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  #21  
Old 05-02-2011, 06:16 PM
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gregbradley
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Thanks for that. I should get a light box or something similar. Maybe one of those EL sheets I hear about a lot. Who sells them?

Greg.
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  #22  
Old 05-02-2011, 06:17 PM
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Quote:
Originally Posted by Tandum View Post
Knock back the adu to 20K odd Trevor. I find over 30K is too high. Can you turn the light output down? Run the thing off a dew controller like I do maybe? Flats made the biggest difference to my OSC images, way more than LP filters or anything else. They got rid of most gradients and crap. Really cleaned the raw image up.
Thanks I'll give that a try might add some white paper between the El panel etc

Greg buy from here you can get a2 size

http://www.elec2go.com.au/category7_1.htm

Last edited by TrevorW; 05-02-2011 at 06:35 PM.
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  #23  
Old 07-02-2011, 07:52 PM
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Thanks for the link Trevor, that's very helpful.

Greg.
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  #24  
Old 07-02-2011, 08:29 PM
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Octane (Humayun)
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Just as an FYI, from memory, Jase takes just one set of flats (for his widefield images, at least) with the luminance filter. I think I recall him saying that there wasn't that much variability between the filters. Especially if they're kept clean.

H
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  #25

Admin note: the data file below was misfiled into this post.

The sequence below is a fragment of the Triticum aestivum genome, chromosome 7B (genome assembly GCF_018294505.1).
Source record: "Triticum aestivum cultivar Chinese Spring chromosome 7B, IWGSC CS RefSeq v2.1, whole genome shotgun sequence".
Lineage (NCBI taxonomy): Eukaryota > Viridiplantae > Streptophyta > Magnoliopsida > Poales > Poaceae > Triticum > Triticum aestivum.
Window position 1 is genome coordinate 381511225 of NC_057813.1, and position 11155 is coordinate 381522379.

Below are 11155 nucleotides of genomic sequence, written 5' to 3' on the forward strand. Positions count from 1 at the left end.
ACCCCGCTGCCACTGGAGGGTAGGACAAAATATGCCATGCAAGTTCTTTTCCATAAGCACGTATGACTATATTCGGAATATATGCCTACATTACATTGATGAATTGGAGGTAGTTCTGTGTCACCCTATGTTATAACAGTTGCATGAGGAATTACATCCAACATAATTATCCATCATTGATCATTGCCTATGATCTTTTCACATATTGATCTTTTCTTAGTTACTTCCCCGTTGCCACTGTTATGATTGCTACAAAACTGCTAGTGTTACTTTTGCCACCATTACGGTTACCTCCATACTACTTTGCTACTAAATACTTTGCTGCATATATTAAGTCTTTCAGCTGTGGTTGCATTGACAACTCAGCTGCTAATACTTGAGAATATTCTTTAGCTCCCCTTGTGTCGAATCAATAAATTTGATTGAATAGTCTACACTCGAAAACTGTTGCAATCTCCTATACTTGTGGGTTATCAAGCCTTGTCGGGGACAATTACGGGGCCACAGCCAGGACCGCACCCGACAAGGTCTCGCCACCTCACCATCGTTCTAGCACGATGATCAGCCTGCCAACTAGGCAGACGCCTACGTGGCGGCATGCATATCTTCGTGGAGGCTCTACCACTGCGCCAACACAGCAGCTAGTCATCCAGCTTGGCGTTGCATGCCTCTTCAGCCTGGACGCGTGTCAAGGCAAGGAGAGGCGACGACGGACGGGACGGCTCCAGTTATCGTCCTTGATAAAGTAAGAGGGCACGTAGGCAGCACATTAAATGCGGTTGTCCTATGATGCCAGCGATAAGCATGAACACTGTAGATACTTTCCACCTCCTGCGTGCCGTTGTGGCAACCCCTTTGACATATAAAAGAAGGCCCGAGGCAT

Old 08-02-2011, 03:19 PM
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Yes I tend to agree. Except for the fact of 1x1 binning usually on luminance and 2x2 on rgb. So perhaps you can get away with 2 only.
Its a trial and error thing. And as you say it assumes your filters are clean.

I think I'll give sky flats a go.

Not 100% sure of the best way to take them. How do you get rid of the stars for example. Dither heavily and median combine 10 or more?

The advantage I see of sky flats is it a closer duplication of what occurs when you take your exposure.

Greg.
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  #26  
Old 08-02-2011, 10:44 PM
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Greg pete's light boxes solved all my problems they are great
AL
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  #27  
Old 11-02-2011, 10:24 AM
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philiphart (Phil Hart)
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I think whether you need sky flats or can make do with t-shirts/light box etc depends a lot on your optical system.

With my fast Newtonian, a light source anywhere close to the tube has some light paths angling directly into the focus assembly near the top of the tube. These light paths are very different to what I get with a sky flat or when imaging.

I have tried t-shirts, light boxes, EL panels and more but the only way I can get a flat close to what I need is doing sky flats. It is indeed a PITA but I'm convinced it's what I have to do. I still can't get good flats with my HA images but that's a different story..

I shoot 30 mins before/after sunset with the drives turned off. Star trails show up so it takes several flats to get a good median, and ideally moving the mount either side of the pier and around a bit.